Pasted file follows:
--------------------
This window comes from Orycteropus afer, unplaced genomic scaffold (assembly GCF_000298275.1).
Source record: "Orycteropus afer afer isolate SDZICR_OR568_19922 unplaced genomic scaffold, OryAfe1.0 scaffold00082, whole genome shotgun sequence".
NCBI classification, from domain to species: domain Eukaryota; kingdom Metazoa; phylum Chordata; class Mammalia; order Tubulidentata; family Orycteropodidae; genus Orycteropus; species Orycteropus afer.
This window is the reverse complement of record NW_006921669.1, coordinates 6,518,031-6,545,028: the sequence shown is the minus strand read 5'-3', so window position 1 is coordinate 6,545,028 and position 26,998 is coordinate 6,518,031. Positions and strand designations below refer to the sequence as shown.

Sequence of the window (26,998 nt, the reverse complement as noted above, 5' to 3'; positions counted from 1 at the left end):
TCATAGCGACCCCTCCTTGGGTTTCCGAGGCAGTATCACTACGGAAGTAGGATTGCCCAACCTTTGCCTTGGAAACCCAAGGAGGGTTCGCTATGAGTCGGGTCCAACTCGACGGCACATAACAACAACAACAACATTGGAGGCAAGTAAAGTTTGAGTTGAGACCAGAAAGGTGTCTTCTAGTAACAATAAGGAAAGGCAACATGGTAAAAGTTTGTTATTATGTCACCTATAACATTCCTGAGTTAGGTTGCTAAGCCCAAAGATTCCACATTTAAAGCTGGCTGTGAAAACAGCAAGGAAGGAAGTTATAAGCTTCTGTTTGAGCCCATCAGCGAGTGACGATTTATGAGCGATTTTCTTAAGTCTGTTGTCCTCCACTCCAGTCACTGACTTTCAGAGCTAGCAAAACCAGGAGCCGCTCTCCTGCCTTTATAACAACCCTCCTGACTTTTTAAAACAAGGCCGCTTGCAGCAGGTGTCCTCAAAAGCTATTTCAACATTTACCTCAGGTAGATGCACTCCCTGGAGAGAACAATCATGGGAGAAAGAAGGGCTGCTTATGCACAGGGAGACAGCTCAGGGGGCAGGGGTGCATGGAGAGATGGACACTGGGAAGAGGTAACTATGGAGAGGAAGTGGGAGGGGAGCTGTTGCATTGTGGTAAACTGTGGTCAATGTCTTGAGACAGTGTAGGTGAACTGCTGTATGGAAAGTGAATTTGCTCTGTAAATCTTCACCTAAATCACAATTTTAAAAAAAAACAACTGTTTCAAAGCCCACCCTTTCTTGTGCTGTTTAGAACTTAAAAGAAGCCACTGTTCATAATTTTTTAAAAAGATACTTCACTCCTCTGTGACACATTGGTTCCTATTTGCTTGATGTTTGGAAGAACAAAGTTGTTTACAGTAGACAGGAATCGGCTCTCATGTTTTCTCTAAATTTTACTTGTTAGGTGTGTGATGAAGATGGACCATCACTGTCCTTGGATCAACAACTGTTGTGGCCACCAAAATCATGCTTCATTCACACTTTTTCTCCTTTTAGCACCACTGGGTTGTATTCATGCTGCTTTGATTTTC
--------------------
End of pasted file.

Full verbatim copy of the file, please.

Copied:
This window comes from Orycteropus afer, unplaced genomic scaffold (assembly GCF_000298275.1).
Source record: "Orycteropus afer afer isolate SDZICR_OR568_19922 unplaced genomic scaffold, OryAfe1.0 scaffold00082, whole genome shotgun sequence".
NCBI classification, from domain to species: domain Eukaryota; kingdom Metazoa; phylum Chordata; class Mammalia; order Tubulidentata; family Orycteropodidae; genus Orycteropus; species Orycteropus afer.
This window is the reverse complement of record NW_006921669.1, coordinates 6,518,031-6,545,028: the sequence shown is the minus strand read 5'-3', so window position 1 is coordinate 6,545,028 and position 26,998 is coordinate 6,518,031. Positions and strand designations below refer to the sequence as shown.

Sequence of the window (26,998 nt, the reverse complement as noted above, 5' to 3'; positions counted from 1 at the left end):
TCATAGCGACCCCTCCTTGGGTTTCCGAGGCAGTATCACTACGGAAGTAGGATTGCCCAACCTTTGCCTTGGAAACCCAAGGAGGGTTCGCTATGAGTCGGGTCCAACTCGACGGCACATAACAACAACAACAACATTGGAGGCAAGTAAAGTTTGAGTTGAGACCAGAAAGGTGTCTTCTAGTAACAATAAGGAAAGGCAACATGGTAAAAGTTTGTTATTATGTCACCTATAACATTCCTGAGTTAGGTTGCTAAGCCCAAAGATTCCACATTTAAAGCTGGCTGTGAAAACAGCAAGGAAGGAAGTTATAAGCTTCTGTTTGAGCCCATCAGCGAGTGACGATTTATGAGCGATTTTCTTAAGTCTGTTGTCCTCCACTCCAGTCACTGACTTTCAGAGCTAGCAAAACCAGGAGCCGCTCTCCTGCCTTTATAACAACCCTCCTGACTTTTTAAAACAAGGCCGCTTGCAGCAGGTGTCCTCAAAAGCTATTTCAACATTTACCTCAGGTAGATGCACTCCCTGGAGAGAACAATCATGGGAGAAAGAAGGGCTGCTTATGCACAGGGAGACAGCTCAGGGGGCAGGGGTGCATGGAGAGATGGACACTGGGAAGAGGTAACTATGGAGAGGAAGTGGGAGGGGAGCTGTTGCATTGTGGTAAACTGTGGTCAATGTCTTGAGACAGTGTAGGTGAACTGCTGTATGGAAAGTGAATTTGCTCTGTAAATCTTCACCTAAATCACAATTTTAAAAAAAAACAACTGTTTCAAAGCCCACCCTTTCTTGTGCTGTTTAGAACTTAAAAGAAGCCACTGTTCATAATTTTTTAAAAAGATACTTCACTCCTCTGTGACACATTGGTTCCTATTTGCTTGATGTTTGGAAGAACAAAGTTGTTTACAGTAGACAGGAATCGGCTCTCATGTTTTCTCTAAATTTTACTTGTTAGGTGTGTGATGAAGATGGACCATCACTGTCCTTGGATCAACAACTGTTGTGGCCACCAAAATCATGCTTCATTCACACTTTTTCTCCTTTTAGCACCACTGGGTTGTATTCATGCTGCTTTGATTTTC